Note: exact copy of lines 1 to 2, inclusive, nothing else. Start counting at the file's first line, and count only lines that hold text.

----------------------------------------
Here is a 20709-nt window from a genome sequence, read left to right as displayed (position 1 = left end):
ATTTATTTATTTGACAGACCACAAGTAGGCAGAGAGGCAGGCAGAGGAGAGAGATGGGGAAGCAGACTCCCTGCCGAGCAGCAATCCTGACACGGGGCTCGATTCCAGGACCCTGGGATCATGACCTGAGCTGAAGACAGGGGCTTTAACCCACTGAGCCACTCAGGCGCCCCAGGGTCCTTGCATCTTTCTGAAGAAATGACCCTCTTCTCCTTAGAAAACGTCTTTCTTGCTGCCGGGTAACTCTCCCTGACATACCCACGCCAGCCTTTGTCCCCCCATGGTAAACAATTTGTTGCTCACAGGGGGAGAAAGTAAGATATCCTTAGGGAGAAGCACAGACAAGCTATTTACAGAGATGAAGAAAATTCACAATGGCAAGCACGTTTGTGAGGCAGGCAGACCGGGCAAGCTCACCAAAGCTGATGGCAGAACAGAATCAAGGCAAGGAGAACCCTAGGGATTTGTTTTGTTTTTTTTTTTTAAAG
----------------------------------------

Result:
Here is a 20709-nt window from a genome sequence, read left to right as displayed (position 1 = left end):
ATTTATTTATTTGACAGACCACAAGTAGGCAGAGAGGCAGGCAGAGGAGAGAGATGGGGAAGCAGACTCCCTGCCGAGCAGCAATCCTGACACGGGGCTCGATTCCAGGACCCTGGGATCATGACCTGAGCTGAAGACAGGGGCTTTAACCCACTGAGCCACTCAGGCGCCCCAGGGTCCTTGCATCTTTCTGAAGAAATGACCCTCTTCTCCTTAGAAAACGTCTTTCTTGCTGCCGGGTAACTCTCCCTGACATACCCACGCCAGCCTTTGTCCCCCCATGGTAAACAATTTGTTGCTCACAGGGGGAGAAAGTAAGATATCCTTAGGGAGAAGCACAGACAAGCTATTTACAGAGATGAAGAAAATTCACAATGGCAAGCACGTTTGTGAGGCAGGCAGACCGGGCAAGCTCACCAAAGCTGATGGCAGAACAGAATCAAGGCAAGGAGAACCCTAGGGATTTGTTTTGTTTTTTTTTTTTAAAG